News from Mick

Speech to the World Plumbers Day Breakfast 2018

March 09, 2018

Hon. Mick de Brenni MP 

Minister for Housing and Public Works, Minister for Sport, Minister for Digital Technology

Speech to the World Plumbers Day Breakfast 2018

Acknowledgement

Let me begin by acknowledging the traditional custodians of the land on which we are gathered today: the Turrbal and Jagera peoples.

I pay my respects to their Elders past; their Elders of the present day; and also to those Elders emerging who will lead us into the future.

I would also like to acknowledge:

  • Penny Cornah, MPAQ CEO, and STC chair
  • Shannon Fentiman MP, Minister for Employment and Small Business, Minister for Training and Skills Development
  • Michael Hart MP, Member for Burleigh
  • Peter Davidson, international speaker, paramedic and Australian hero
  • Peter Duffy, Queensland State Manager Prostate Cancer Foundation of Australia

Introduction

Being that it’s Queensland Women’s Week, and yesterday was International Women’s Day – I would like to also especially acknowledge the women who are here this morning to celebrate World Plumbing Day with us.

And I would like to pay tribute to the trailblazing women in the plumbing industry.

But I will come back to that in a minute.

First, I want to update you on the very important work that we’ve embarked on together.

I’ve spoken with you many times about security of payment, and I want to thank you for your messages of support as we passed the Building Industry Fairness Bill late last year.

Project Bank Accounts now apply to government construction projects between $1 and $10 million.

The next step, which is coming in July, will be to implement reforms to the Building and Construction Industry Payments Act, and the Subcontractors Charges Act.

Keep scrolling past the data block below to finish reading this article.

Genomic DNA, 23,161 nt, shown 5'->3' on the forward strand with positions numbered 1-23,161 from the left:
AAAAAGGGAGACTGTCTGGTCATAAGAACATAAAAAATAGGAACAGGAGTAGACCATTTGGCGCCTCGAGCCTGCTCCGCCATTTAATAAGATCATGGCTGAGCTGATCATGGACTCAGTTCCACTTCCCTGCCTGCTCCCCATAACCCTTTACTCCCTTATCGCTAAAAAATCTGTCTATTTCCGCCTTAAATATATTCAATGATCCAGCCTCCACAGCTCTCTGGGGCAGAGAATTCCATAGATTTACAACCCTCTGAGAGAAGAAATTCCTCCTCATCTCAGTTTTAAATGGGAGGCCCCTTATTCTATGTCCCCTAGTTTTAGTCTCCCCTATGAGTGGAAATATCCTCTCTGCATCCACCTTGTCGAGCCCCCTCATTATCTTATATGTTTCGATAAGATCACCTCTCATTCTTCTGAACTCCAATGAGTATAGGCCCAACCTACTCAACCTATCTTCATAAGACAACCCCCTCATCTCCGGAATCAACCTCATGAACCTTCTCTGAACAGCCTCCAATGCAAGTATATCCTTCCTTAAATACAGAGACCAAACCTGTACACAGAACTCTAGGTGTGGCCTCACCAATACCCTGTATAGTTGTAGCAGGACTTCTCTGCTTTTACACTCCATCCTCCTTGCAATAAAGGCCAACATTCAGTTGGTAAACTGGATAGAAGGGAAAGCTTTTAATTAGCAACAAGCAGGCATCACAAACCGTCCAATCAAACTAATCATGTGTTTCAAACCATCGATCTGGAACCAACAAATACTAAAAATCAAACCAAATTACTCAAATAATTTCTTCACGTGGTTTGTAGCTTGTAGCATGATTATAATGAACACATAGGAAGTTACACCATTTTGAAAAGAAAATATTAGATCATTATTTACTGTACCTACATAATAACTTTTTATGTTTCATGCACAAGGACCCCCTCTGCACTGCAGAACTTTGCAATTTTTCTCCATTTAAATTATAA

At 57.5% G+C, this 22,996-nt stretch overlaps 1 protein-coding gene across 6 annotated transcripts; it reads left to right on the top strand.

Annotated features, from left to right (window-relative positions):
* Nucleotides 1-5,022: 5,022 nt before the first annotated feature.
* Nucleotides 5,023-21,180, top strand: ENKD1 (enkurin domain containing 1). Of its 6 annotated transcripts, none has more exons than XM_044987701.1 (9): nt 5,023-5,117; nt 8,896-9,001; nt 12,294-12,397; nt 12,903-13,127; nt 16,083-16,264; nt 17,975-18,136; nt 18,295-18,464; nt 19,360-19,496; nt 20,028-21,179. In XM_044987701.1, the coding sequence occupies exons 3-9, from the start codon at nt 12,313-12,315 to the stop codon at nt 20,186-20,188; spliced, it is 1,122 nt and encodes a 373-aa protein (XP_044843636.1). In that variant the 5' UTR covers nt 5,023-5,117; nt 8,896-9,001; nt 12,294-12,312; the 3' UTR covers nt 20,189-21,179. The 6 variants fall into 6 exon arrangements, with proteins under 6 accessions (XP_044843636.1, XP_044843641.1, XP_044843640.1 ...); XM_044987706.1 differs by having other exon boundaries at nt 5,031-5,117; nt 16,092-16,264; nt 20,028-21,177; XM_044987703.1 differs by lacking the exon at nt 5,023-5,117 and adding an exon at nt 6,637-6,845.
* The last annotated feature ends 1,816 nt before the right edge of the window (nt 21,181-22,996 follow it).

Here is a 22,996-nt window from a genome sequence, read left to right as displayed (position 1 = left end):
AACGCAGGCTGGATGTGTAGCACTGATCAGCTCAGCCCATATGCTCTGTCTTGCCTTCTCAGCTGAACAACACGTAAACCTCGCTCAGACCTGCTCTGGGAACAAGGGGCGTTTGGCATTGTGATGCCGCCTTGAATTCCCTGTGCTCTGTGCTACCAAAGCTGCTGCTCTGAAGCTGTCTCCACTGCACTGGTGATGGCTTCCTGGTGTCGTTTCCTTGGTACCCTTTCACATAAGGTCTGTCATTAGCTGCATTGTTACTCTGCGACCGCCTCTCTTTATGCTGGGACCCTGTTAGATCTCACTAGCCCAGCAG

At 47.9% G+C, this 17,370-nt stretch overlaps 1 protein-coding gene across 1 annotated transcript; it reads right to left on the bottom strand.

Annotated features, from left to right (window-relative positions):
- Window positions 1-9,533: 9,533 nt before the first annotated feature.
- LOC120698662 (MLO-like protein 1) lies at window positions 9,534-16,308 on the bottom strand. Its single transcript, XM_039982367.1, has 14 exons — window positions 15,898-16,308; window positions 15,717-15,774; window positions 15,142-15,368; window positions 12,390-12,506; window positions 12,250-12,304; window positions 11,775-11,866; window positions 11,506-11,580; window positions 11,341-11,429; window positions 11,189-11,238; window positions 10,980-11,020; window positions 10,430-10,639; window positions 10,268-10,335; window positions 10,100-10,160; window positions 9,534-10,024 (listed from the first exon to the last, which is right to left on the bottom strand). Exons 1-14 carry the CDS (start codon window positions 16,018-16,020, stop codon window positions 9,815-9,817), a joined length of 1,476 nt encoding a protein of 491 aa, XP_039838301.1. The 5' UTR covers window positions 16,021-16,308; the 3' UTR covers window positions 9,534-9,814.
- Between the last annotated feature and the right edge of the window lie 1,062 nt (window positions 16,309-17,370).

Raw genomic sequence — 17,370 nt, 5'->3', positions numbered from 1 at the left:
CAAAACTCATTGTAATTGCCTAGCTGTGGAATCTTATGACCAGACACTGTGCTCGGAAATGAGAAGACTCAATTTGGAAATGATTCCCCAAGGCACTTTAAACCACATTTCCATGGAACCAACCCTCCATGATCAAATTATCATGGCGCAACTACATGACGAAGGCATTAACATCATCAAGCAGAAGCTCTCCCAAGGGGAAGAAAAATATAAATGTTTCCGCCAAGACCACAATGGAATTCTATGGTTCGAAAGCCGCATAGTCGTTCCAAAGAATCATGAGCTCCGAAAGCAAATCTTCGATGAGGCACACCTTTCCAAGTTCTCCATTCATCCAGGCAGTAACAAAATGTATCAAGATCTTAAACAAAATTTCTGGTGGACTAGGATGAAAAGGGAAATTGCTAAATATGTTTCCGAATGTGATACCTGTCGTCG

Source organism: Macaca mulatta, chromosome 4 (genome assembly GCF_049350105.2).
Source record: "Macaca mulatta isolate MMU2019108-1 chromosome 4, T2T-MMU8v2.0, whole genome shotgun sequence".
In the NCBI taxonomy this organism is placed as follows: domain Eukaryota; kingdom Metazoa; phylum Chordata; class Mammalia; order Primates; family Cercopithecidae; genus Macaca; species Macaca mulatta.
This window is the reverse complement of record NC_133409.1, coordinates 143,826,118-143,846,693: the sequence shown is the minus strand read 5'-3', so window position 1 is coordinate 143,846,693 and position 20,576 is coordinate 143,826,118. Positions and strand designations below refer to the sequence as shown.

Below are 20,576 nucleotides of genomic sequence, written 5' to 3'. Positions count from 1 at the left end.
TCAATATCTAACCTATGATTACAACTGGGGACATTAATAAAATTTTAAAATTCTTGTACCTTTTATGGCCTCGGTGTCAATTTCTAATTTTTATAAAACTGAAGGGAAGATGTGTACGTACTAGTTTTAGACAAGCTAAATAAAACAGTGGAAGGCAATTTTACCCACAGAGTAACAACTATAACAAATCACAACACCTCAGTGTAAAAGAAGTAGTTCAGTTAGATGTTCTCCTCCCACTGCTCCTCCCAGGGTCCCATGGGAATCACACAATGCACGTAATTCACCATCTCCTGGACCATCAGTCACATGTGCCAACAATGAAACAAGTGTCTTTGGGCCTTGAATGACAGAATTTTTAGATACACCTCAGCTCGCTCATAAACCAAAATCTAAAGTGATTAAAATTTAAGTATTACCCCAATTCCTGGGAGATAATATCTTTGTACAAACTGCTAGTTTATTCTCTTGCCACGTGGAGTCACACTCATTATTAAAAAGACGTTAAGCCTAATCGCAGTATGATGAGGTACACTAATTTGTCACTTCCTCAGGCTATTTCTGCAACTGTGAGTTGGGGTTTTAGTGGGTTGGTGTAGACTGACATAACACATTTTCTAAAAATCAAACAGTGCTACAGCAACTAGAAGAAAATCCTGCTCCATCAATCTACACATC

The first order of business for me when Parliament resumed this year was to reintroduce the Plumbing and Drainage Bill to Parliament on 15 February.

The Bill proposes a streamlined regulatory framework that reduces red tape and ensures all Queensland-specific technical requirements are in the Queensland Plumbing and Wastewater Code.

It also proposes a new mechanical licence class to help protect health and safety in high risk buildings, and regulate the installation of medical gas.

That legislation is now with the Committee for review, and public consultation is open until Monday 12 March.

There is much more work to be done, and I will continue – with your support – to implement all the reforms of the Building Industry Fairness Act.

As I said earlier, it’s Queensland Women’s Week, and this morning we’re also gathered here to celebrate World Plumbing Day.

Plumbing has been around for a long time.

Quite a long time, actually - some pretty elaborate bathrooms were built with copper piping in Ancient Egypt, around 4,500 years ago.

A lot has changed in 4,500 years.

But unfortunately, not as much has changed as we’d hoped.

And I’m not talking about the use of copper pipes.

Speaking about this year’s International Women’s Day, UN Secretary-General, Antonio Guterres said:

“Achieving gender equality and empowering women and girls is the unfinished business of our time, and the greatest human rights challenge in our world.”

The plumbing industry as a whole, and especially the women of the plumbing industry, are instrumental in securing, supporting and defending human rights for Queenslanders.

I believe the first and most fundamental right for every person, is the right to a standard of living that supports health and wellbeing.

And the plumbing industry is key to this.

While plumbing rarely grabs the headlines, there aren’t too many systems or technologies that can compete with plumbing for sheer impact on safeguarding the health and safety of our society.

And I want to acknowledge your work this morning, and thank you all for keeping Queenslanders safe and healthy.